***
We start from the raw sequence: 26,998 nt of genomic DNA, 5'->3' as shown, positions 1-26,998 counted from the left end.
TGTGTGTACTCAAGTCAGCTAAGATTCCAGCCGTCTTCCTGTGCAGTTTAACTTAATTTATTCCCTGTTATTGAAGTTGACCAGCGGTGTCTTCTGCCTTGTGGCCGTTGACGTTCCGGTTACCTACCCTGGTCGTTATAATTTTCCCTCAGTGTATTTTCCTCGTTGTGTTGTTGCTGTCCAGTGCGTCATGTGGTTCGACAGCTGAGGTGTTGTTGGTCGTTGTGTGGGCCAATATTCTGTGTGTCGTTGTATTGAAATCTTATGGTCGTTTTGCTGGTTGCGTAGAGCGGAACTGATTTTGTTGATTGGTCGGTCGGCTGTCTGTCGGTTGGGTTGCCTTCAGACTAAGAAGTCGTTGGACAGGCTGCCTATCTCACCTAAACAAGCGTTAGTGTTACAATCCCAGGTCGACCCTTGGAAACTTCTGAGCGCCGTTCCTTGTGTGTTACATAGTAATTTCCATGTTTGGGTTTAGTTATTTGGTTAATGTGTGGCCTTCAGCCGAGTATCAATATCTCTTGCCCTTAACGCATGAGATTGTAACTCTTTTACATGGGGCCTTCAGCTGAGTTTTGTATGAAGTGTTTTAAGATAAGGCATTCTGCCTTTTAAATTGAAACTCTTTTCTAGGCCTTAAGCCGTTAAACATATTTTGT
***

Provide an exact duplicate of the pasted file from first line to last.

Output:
We start from the raw sequence: 26,998 nt of genomic DNA, 5'->3' as shown, positions 1-26,998 counted from the left end.
TGTGTGTACTCAAGTCAGCTAAGATTCCAGCCGTCTTCCTGTGCAGTTTAACTTAATTTATTCCCTGTTATTGAAGTTGACCAGCGGTGTCTTCTGCCTTGTGGCCGTTGACGTTCCGGTTACCTACCCTGGTCGTTATAATTTTCCCTCAGTGTATTTTCCTCGTTGTGTTGTTGCTGTCCAGTGCGTCATGTGGTTCGACAGCTGAGGTGTTGTTGGTCGTTGTGTGGGCCAATATTCTGTGTGTCGTTGTATTGAAATCTTATGGTCGTTTTGCTGGTTGCGTAGAGCGGAACTGATTTTGTTGATTGGTCGGTCGGCTGTCTGTCGGTTGGGTTGCCTTCAGACTAAGAAGTCGTTGGACAGGCTGCCTATCTCACCTAAACAAGCGTTAGTGTTACAATCCCAGGTCGACCCTTGGAAACTTCTGAGCGCCGTTCCTTGTGTGTTACATAGTAATTTCCATGTTTGGGTTTAGTTATTTGGTTAATGTGTGGCCTTCAGCCGAGTATCAATATCTCTTGCCCTTAACGCATGAGATTGTAACTCTTTTACATGGGGCCTTCAGCTGAGTTTTGTATGAAGTGTTTTAAGATAAGGCATTCTGCCTTTTAAATTGAAACTCTTTTCTAGGCCTTAAGCCGTTAAACATATTTTGT